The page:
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HKBU Global University Film Awards 2020 present Gold Award to entry from Korea National University of Arts

HONG KONG, Nov. 12, 2020 /PRNewswire/ — Organised by the Academy of Film (AF) at Hong Kong Baptist University (HKBU), the Global University Film Awards (GUFA) 2020 concluded on 6 November with the award presentation ceremony. The Gold Award went to the entry from the Korea National University of Arts in South Korea, while the Best Documentary prize went to the film entry from INSAS in Belgium. The full list of award winners is attached in the Appendix.

Attending the award presentation ceremony were Dr Clement Chen, Chairman of the Council and the Court of HKBU; Professor Roland Chin, President and Vice-Chancellor of HKBU; Professor Eva Man, Director of AF; Ms Chloe Suen, Chair of the Simon Suen Foundation; and Ms Shi Nan-sun, a film producer.

In his remarks, Dr Clement Chen said: “‘Make the Light, Move the World.’ So goes

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Kim Jong Un’s science policy improved industries, North Korea university says

Oct. 26 (UPI) — Kim Jong Un’s past pledge to bring improvements at North Korean farms and factories is being highlighted on the website of the regime’s top university.

Kim Il Sung University recently posted online a past statement from the North Korean leader calling for the widespread application of science and technology, South Korean news service NK Economy reported Monday.

The remarks from Kim were made in June 2013, when the leader visited a machine plant and met with a local official who directly requested technical documents that could go toward improving production, the university said. Kim agreed to the request, and the leader’s decision has been beneficial to other North Korean entities, according to the university.

“Today, in North Korea’s factories, enterprises and cooperative farms, science and technology dissemination offices are well established, demonstrating enormous vitality in the struggle for science and technology talent,” the North Korean statement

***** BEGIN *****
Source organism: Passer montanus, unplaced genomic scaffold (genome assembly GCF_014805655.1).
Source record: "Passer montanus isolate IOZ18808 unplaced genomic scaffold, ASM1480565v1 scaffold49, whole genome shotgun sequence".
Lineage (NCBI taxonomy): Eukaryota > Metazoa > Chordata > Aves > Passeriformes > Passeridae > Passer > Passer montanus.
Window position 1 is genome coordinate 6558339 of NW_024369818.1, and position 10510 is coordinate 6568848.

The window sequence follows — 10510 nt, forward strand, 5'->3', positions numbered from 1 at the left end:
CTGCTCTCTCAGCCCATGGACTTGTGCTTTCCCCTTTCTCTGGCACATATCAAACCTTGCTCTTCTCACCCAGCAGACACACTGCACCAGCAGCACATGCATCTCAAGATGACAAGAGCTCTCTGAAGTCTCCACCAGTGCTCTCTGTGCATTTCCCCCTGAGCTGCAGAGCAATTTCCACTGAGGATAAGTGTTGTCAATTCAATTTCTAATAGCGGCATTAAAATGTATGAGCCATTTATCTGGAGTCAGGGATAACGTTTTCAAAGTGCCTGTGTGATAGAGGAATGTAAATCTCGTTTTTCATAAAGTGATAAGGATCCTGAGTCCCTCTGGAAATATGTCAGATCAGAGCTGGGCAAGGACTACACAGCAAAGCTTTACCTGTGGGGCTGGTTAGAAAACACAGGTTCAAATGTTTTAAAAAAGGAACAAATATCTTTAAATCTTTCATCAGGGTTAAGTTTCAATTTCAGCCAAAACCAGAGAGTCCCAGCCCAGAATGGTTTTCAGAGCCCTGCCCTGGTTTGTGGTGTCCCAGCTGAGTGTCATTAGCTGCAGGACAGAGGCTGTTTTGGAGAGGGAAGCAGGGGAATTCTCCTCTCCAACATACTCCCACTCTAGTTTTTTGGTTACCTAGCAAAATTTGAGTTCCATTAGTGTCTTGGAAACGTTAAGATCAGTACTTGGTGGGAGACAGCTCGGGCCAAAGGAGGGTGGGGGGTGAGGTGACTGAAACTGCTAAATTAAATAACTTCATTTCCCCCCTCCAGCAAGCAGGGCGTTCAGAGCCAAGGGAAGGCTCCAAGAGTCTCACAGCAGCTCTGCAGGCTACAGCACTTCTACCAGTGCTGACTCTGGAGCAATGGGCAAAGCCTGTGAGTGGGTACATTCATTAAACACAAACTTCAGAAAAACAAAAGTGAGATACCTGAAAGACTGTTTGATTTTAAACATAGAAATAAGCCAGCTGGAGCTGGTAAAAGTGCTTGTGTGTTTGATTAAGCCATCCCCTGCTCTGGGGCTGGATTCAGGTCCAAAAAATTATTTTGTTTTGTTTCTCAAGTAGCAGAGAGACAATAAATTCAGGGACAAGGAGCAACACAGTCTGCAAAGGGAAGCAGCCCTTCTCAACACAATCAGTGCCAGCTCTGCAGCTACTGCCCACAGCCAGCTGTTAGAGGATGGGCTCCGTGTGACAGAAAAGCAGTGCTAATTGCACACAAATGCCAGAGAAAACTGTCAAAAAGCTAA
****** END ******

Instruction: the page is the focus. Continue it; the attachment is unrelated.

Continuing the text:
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Pandemic widens learning gap in education-obsessed South Korea

A teacher prepares lesson with a cell phone on the first day of online class in an empty classroom as South Koreans take measures to protect themselves against the spread of coronavirus (COVID-19) at Seoul Girls High School on April 09, 2020 in Seoul, South Korea.

Chung Sung-Jun | Getty Images

Students in South Korea like elsewhere are taking online classes off and on, studying from home during the coronavirus pandemic.

When South Korea began its delayed school year with remote learning in April, that spelled trouble for low-income students who rely on public education, get easily distracted and cannot afford cram schools or tutors used by many in this education-obsessed country.

Students like Han Shin Bi, who struggled to concentrate.

“Online classes were really inconvenient,” said Han, a high school senior in Seoul. “I ended up with a bad grade (in an exam) because I didn’t really focus on

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Pandemic widens learning gap in education-obsessed S. Korea

SEOUL, South Korea (AP) — When South Korea began its delayed school year with remote learning in April, that spelled trouble for low-income students who rely on public education, get easily distracted and cannot afford cram schools or tutors used by many in this education-obsessed country.

Students like Han Shin Bi, who struggled to concentrate.

“Online classes were really inconvenient,” said Han, a high school senior in Seoul. “I ended up with a bad grade (in an exam) because I didn’t really focus on studying while online. It was a blow.”

Like legions of other students around the world, kids in South Korea are struggling with remote learning, taking online classes off-and-on from home as the nation battles the coronavirus pandemic.

Experts say the reduced interaction with teachers, digital distractions and technical difficulties are widening the education achievement gap among students in South Korea, leaving those less well off, like